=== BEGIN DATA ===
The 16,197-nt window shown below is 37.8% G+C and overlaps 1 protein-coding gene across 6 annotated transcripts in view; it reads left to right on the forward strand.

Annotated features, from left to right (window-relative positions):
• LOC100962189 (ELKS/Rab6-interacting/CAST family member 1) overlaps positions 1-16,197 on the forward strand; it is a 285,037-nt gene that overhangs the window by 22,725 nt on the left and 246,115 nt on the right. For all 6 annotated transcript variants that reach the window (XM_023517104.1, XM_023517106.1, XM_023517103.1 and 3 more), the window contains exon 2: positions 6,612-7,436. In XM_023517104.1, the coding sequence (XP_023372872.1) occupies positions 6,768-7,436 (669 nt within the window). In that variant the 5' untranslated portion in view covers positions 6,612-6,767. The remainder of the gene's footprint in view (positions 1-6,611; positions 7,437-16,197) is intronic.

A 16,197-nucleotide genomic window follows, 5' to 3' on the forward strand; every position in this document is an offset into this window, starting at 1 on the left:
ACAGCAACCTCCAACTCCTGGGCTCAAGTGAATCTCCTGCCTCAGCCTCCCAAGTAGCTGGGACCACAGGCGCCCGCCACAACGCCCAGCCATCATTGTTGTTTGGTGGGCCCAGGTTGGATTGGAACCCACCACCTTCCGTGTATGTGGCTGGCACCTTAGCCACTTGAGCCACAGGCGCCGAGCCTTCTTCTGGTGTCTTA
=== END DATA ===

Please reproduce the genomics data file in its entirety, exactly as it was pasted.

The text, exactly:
The 16,197-nt window shown below is 37.8% G+C and overlaps 1 protein-coding gene across 6 annotated transcripts in view; it reads left to right on the forward strand.

Annotated features, from left to right (window-relative positions):
• LOC100962189 (ELKS/Rab6-interacting/CAST family member 1) overlaps positions 1-16,197 on the forward strand; it is a 285,037-nt gene that overhangs the window by 22,725 nt on the left and 246,115 nt on the right. For all 6 annotated transcript variants that reach the window (XM_023517104.1, XM_023517106.1, XM_023517103.1 and 3 more), the window contains exon 2: positions 6,612-7,436. In XM_023517104.1, the coding sequence (XP_023372872.1) occupies positions 6,768-7,436 (669 nt within the window). In that variant the 5' untranslated portion in view covers positions 6,612-6,767. The remainder of the gene's footprint in view (positions 1-6,611; positions 7,437-16,197) is intronic.

A 16,197-nucleotide genomic window follows, 5' to 3' on the forward strand; every position in this document is an offset into this window, starting at 1 on the left:
ACAGCAACCTCCAACTCCTGGGCTCAAGTGAATCTCCTGCCTCAGCCTCCCAAGTAGCTGGGACCACAGGCGCCCGCCACAACGCCCAGCCATCATTGTTGTTTGGTGGGCCCAGGTTGGATTGGAACCCACCACCTTCCGTGTATGTGGCTGGCACCTTAGCCACTTGAGCCACAGGCGCCGAGCCTTCTTCTGGTGTCTTA